Energy Resource and Use Analysis pdf

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Energy Resources in the UK: A Critical Assessment and Analysis1.Introduction:At home and abroad, the UK Administration is trying to adapt to climate change and reducegreenhouse gas emissions through investment in low carbon energy sources, improvements infuel standards in cars, and increase, where possible, energy efficiency. In 2012, the UnitedKingdom nations are equipped with a wide variety of renewables. However, the UK leads theworld in the offshore wind industry with more than 700 turbines already installed. With thelargest tasks in Europe already under production in Scotland and Wales, the UK is acceleratingthe use of onshore wind. UK set the first legally binding climate change target in the world in2008. The objective was to reduce greenhouse gas emissions from the United Kingdom by atleast 80% by 2050. In order to meet the target, the UK Government has established nationalpolicies and strategies. The actions included:Carbon budgets are permitted for the UK to emit greenhouse gas over a specified periodof time.Use of greenhouse gas emission statistics and additional evidence, examination andexploration to notify energy and climate policy.The EU Emissions Trading Scheme has achieved over 50% of the United Kingdom'sCO2 reduction target by 2020Use a set of carbon values to ensure that the climate change impacts of the projects andpolicy assessments are considered.The 2050 Calculator will allow policymakers and the general public to explore variousoptions to reach the 2050 reduction targets.The context of this debate is the dual commitment of the United Kingdom to lessen greenhousegas releases and rise the share of renewable energy generated by wind and solar power. TheClimate Change Act commits the UK, in comparison with the 1990 levels, to cut its annualgreenhouse gases by at minimum 80% by 2050. With the government's initial four carbonbudgets, adopted by Legislature, emissions are to be decreased by 34% by 2020 and 50% by2025. At the same time, the EU Renewable Energy Directive (2009/28/EC) calls on UK toobtain, by 2020, at least 15% of their gross final energy consumption4. The UK must shift itsenergy supply to a significantly less carbon intensive source, in order to attain these goals and1|P a g e
move near a low-carbon economy. This ambition is based on renewable energy, for instanceonshore wind. There are however several forms of low-carbon energy and the right combinationof renewable sources and other low-carbon technologies is not trivial to determine.2.Aims and objectives:This report purposes to provide an overview of and availability in the UK of different renewableand non-renewable energy supplies. A virtual exploration of the benefits and drawbacks of anumber of renewable and non-renewable energy resources in the UK is also included.Consequently, the Climate Change Act (2008) of 80% of the CO2 decline by 2050 will beassociated with critical evaluation research.3.Literature Review:In 1997, a requirement for countries to reduce carbon emissions between 2008-2012 was laiddown under the Kyoto Protocol. In 2002, it was the responsibility of several countries to makethis internationally binding agreement the International Summit for Sustainable Development inJohannesburg. In 2009, Copenhagen retained Kyoto's momentum to reduce further emissions ofcarbon. The UK and EU countries had chosen to go beyond the Kyoto targets in particular andby 2010 the United Kingdom Government proposed 20% CO2 reductions. Sadly, this was notachieved until 2010. On the other hand, by the middle of the century, the Royal EnvironmentPollution Commission (2000) specified that 60% reduction was necessary. Indeed in the energywhite paper in 2003 and 2007, it was adopted as the formal UK target.The United Kingdom Government finally set an 80% CO2 reduction target of the ClimateChange Act (2008) by 2050. There are a number of long-term CO2 reduction instruments andstrategies. The UK government accelerates the renewable and low-carbon planning decisions,such as offshore wind energy, mare energy, nuclear, etc. Climate Change Policy Actions (CPC),the Renewable Energy Obligation (REO) and the Emission Trading Scheme (CETS) weredeveloped by UK government (ETS). CCL is in fact valid for all non-domestic power use but bymeans of Climate Change Agreements major energy users can release up to 80% of the levy.4.Analysis:An overview and accessibility of various renewable and non-renewable energy resources in theUK2|P a g e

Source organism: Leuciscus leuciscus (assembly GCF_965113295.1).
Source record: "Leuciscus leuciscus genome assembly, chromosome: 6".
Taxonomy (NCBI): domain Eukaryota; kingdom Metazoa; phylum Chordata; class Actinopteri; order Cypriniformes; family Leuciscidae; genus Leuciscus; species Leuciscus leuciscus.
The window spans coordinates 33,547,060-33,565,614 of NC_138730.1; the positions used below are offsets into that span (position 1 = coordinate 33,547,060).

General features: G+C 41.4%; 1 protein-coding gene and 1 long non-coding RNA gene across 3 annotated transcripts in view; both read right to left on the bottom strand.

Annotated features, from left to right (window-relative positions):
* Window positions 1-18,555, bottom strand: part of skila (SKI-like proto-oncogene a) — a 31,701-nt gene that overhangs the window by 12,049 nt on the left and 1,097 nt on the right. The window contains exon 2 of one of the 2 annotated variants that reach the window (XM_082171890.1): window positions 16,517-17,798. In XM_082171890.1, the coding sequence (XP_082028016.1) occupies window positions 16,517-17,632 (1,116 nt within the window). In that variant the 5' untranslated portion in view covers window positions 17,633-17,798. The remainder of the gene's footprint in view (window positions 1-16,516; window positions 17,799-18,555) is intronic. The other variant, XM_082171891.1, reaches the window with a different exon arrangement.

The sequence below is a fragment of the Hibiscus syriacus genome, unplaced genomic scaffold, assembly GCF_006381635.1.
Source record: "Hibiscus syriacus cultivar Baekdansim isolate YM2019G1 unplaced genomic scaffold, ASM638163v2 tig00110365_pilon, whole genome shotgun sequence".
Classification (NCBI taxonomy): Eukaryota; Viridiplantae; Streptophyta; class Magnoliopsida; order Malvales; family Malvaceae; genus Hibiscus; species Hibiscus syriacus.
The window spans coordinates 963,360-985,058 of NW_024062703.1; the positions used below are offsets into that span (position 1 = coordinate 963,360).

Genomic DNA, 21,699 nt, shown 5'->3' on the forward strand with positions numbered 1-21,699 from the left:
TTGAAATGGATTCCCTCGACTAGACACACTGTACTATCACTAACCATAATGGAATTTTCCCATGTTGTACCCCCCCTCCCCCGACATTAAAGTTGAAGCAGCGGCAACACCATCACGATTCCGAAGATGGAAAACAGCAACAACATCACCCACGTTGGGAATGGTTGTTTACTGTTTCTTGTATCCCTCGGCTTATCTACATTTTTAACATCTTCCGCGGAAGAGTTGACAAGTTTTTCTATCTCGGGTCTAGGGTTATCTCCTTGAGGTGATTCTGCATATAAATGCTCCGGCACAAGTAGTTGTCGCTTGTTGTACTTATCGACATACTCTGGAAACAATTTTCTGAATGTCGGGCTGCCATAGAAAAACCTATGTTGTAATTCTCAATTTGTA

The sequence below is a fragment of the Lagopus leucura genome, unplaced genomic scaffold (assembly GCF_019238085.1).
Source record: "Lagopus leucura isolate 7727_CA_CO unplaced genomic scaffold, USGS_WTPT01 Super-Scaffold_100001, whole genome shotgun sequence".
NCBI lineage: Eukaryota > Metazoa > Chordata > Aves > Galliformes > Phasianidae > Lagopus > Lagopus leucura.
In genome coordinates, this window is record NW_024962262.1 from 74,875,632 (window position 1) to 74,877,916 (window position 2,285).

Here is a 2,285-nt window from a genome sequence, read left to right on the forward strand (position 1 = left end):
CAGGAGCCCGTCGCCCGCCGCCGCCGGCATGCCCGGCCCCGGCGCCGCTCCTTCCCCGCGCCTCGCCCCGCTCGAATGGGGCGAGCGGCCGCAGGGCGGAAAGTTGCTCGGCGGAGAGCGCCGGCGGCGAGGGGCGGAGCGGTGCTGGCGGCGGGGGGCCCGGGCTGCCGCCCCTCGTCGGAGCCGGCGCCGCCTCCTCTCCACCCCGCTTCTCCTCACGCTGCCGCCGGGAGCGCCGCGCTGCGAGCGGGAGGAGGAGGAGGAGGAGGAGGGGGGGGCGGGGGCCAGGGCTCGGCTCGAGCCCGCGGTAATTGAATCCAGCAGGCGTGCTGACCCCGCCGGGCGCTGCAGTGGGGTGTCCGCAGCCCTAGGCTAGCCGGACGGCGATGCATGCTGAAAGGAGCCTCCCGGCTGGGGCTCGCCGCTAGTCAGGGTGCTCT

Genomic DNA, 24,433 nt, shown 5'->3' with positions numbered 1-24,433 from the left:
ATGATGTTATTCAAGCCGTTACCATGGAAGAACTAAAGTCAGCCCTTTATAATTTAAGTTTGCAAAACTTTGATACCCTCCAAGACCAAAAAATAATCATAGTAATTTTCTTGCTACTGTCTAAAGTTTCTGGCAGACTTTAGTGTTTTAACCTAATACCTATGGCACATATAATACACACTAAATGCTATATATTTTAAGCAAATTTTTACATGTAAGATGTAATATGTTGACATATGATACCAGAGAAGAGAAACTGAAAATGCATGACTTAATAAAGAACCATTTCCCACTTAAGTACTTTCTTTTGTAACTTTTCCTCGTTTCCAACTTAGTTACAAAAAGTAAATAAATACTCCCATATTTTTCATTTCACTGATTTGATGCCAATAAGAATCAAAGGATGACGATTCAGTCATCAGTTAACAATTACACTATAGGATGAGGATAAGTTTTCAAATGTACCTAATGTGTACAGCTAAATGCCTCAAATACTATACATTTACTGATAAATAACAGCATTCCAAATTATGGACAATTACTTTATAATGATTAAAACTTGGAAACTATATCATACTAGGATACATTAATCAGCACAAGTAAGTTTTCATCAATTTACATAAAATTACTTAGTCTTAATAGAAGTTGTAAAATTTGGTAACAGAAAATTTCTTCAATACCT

4.1Renewable Energy:In 2011, 77.1% of renewable energies used in the UK are generated by hydroelectric and wind.However, the shares of large sized hydro (4.9%) in primary input were around threefold for thewind (with 15.4% of shares). "Of the 8.7 million tons of primary oil used in energy renewables,electricity was generated at 6.3 million tonnes, heat was generated at 1.2 million tonnes, and roadtransport was transported at 1.1 million tonnes.' The different sources of renewable energy are:4.1.1Hydroelectric power:The energy derived from flowing water is hydroelectric power. It can happen from rivers ormanmade systems, where the water flows through a tunnel and from a barrier from a high-levelbasin. Turbines inside the water flow remove their cinematical energy and transform it intopowered energy. This causes turbines, which pumps the mechanical energy into electricalenergy, to rotate at high speed. Britain is currently in hydro-electric power generating (2011)around 1.5% of its electricity. The output of hydroelectric power is defined by 3 main categories:Larger capacity: more than 5 megawatts of hydro-electricity (MW).Small capacity: less than 5 megawatts of hydropower plant.Capacity of the Micro-Plant: less than 50 kilowatts of hydroplant production.At the end of 2011, the total installed hydro-electric capacity in Great Britain was around 1676megawatts, representing around 1.9% of Great Britain's current total generating capacity as wellas 14% of GEP capacity.4.1.2 Tidal Wave:The electricity produced by movement of the wave and of the tidal stream energy is electricity.Tidal energy is also predictable and consistent with current energy streams. Tidal Wave energysources are expected to develop in UK. "The United Kingdom has an estimated 50% ofEuropean tidal power sources and the 2004 research estimated the technical resource of theUnited Kingdom to be around 16 terawatts per hour per year (TWh/year) (4% of the totalsupply)." Wave and tidal streams have the potential to meet up to 20 per cent of Britain's currentdemand for electricity, representing an installed capacity of 30 to 50 gigawatts. The productioncapability could be between 200 and 300 MW by 2020, and up to 27 GWs at the top of the rangeby 2050. By 2050 the production capacity could be deployed.3|P a g e